Posts Tagged ‘Religion and Spirituality’

Ongoing Torah Study in Concord, MA

September 28, 2010

Ongoing Torah Study: Hebrew Roots
Delve deeper into Hebrew texts by examining the Divine, mystical three-letter “DNA” roots of Hebrew words.

When: Tuesday morning, October 5, 2010, 10:15 AM-12:15 PM

Where: Kerem Shalom
659 Elm St.
Concord, MA  01742

Tuition:
October 5: Free

Possible class on Tuesday mornings in 2011, 10:15 AM-12:15 PM
January 11, 18, 25
February 1, 8, 15
March 1, 8
Tuition ~ $150
Information:
Natasha Shabat –  learnhebrew@natashashabat.com
Registration:
Rosalie Gerut –  rosaliege@comcast.net
Kerem Shalom:
www.keremshalom.org

Hebrew Comes Alive in Concord, MA

September 28, 2010

You’re familiar with Barukh atah… but what happens after v’tzivanu? Join master Hebrew teacher Natasha Shabat in exploring a variety of familiar and not-so-familiar Hebrew blessings as a jumping-off point for expanding your knowledge and understanding of Hebrew.  We’ll study blessings for Shabbat and holidays, for different types of food, for greeting the morning, greeting an old friend, and more!  The level of Hebrew instruction will depend on the level of interested students.

Sheheheyanu, v’kiy’manu, v’higi’anu…

When: Eight Monday evenings,  7:00-8:30 PM
October 18, 25
November 1, 8, 15, 22, 29
December 6

Where: Kerem Shalom
659 Elm St.
Concord, MA  01742

Tuition:
Members of Kerem Shalom: $10/class
Non-members: $15/class
If class size is very small, tuition will be higher.

Information: Natasha Shabat –  learnhebrew@natashashabat.com

Registration: Rosalie Gerut –  rosaliege@comcast.net

Kerem Shalom: www.keremshalom.org

Jewish Holiday Greetings: Sukkot

September 27, 2010
sukkot harvest

lulav, etrog, Hallah, freshly harvested vegetables, Ecclesiastes

It is still perfectly appropriate to wish each other a Happy New Year (or Shana Tovah in Hebrew), just as people continue saying Happy (Gregorian) New Year for many weeks into January and beyond.

But maybe you’re looking for a Jewish holiday greeting more specific to the actual current Jewish holiday and wondering, What is the proper Hebrew greeting during these intermediary days of Sukkot? (September 26-29 this year) and what is the proper response?

Answer: Both come from the Festival Kiddush, as follows:

Person who initiates the greeting says: Mo’adim l’simhah!
Person who replies: Hagim u’z’manim l’sasson!

Hint about pronunciation: Each of the Hebrew words above puts the emphasis/stress on the last syllable.

Try it!

Hebrew Vocabulary:

Mo’adim = moments, “festivals,” “appointed times”
(singular: mo’eid)

l’ = for/to

simhah = joy, gladness, happy occasion

Hagim = holidays, celebrations
(singular: hag)

u’ = and

z’manim = seasons, times
(singular: z’man)

sasson = joy, happiness

Taste of Hebrew: Sukkah

September 26, 2010

Sukkah = hut, booth, “tabernacle,” shelter

Sukkot = plural of sukkah. The name of the holiday we’re in the middle of.

Sukkoh = his sukkah

Homework: See if you can find sukkoh (“his shelter”) in Psalm 27.

Tishrei 16: New Tradition: Post-Sukkah-Dwelling Tick Check

September 24, 2010

sukkah electrification projectMy faithful ol’ “giant-shower-stall” sukkah looks so much smaller and more vulnerable now that it stands on a huge lawn near the woods rather than in an Arlington postage-stamp back yard that was barely any bigger than the sukkah.   Two days into the holiday, I’ve observed a few pros and cons:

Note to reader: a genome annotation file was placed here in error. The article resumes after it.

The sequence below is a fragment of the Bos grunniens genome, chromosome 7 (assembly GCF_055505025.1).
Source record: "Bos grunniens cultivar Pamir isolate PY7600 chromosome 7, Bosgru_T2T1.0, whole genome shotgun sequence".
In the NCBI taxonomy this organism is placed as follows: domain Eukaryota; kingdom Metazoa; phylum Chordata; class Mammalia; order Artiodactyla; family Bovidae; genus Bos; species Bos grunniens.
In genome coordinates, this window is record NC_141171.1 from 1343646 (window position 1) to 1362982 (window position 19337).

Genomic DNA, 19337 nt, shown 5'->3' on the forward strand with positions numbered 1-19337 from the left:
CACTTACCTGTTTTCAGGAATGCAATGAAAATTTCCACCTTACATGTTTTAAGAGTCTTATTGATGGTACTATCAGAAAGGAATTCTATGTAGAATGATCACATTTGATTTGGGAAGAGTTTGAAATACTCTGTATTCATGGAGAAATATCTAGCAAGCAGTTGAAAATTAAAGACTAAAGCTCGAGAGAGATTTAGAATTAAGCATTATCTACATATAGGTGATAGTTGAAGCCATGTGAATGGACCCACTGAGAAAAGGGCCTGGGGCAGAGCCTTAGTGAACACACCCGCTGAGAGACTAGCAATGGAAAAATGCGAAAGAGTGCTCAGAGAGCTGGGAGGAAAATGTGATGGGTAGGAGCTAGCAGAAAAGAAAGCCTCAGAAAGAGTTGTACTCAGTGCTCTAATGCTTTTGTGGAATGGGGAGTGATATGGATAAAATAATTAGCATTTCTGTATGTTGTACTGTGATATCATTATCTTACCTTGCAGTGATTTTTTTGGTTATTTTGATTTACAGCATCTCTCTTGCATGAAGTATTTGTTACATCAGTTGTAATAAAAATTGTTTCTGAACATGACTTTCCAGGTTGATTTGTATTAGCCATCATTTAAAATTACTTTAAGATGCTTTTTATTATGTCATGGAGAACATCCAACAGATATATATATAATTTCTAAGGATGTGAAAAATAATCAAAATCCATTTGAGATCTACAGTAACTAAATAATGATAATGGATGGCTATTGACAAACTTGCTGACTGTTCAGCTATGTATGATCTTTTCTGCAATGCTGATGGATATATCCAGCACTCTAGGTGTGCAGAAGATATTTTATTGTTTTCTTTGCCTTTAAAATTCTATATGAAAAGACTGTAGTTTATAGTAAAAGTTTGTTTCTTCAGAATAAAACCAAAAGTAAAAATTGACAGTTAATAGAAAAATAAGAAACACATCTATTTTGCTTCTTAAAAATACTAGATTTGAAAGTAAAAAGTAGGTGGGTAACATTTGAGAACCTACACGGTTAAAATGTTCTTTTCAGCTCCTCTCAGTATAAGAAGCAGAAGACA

Pros:

1. The vulnerability of the little sukkah on the big lawn is so sweet, totally in tune with the holiday themes.

2. It’s so quiet here at night.  Aside from the din of the crickets.  The night air fairly throbs with them.

3. No more light pollution!

4. The nearest neighbors are far enough away from the sukkah that they won’t be disturbed if I drown out the crickets while practicing Ahat Sha’alti on the harmonica.

Cons:

1. There are a lot more mosquitoes out here amongst the protected wetlands, especially on warm nights.  Note to self: Buy more citronella candles.

2. The commute from the sukkah back to the house is a lot longer.  I and my guests can’t just dash back inside for forgotten items or the bathroom.  I even drove my car up and down the long driveway with trunkfuls of sukkah gear several times, just because it was easier and faster.   Now I’m likely to say, “Too bad we forgot that, let’s manage without.”   This is way more like camping.  It occurs to me that now we’re more closely approximating the ancient agrarian experience of our ancestors, who stayed overnight in the fields during the fall harvest!  Hm, maybe this should be a pro rather than a con?

3. It’s DARK at night.  That is, until the candles are lit.  (And the electric sukkah lights are fired up, thanks to some really, really long extension cords.)  This means the commute between the sukkah and the house is more treacherous at night.   So let’s just stay in the sukkah, which has suddenly become even cozier.  See Pro #3 above.

4. There are more animals of all types here, including deer ticks.  Looks like post-sukkah-dwelling tick checks will be de rigeur from now on.  We aren’t in Arlington anymore!

Tishrei 15: The Jewish Camping Holiday

September 22, 2010

Dining
al fresco.

Friends, mosquitoes,
Crickets
Homemade hallah
Homegrown tomatoes
Singing
Looking up through the pine boughs at the full moon, and, later, at the stars.
Delicious evening air.
No TV, no radio, no NPR.  Just crickets.
It’s camping in the back yard.  It’s Sukkot!

Tishrei 17: Quotes from Psalm 27

September 19, 2010
The Dead Sea Scrolls - Psalms Scroll

Image by onBeing via Flickr

The Book of Psalms is called T’hilim in Hebrew.

We recite Psalm 27 every day during the the first 50 days of the 60-day spiritual journey through the months of Elul and Tishrei.  Starting one month before Rosh haShanah and continuing daily through Sukkot and Simhat Torah, Jews around the world repeat the comforting words of the psalmist:

“Gd is my light and my salvation; whom shall I fear?” (Ps. 27:2)

When you put it this way, our worries and problems suddenly seem smaller and less consequential, don’t you think?  I guess that’s the point.

There’s a beautiful waltz tune that was composed for the Hebrew lines of the following quote, whose meaning is already beautiful.  I’ve been teaching this one throughout the 60-day journey, every chance I get: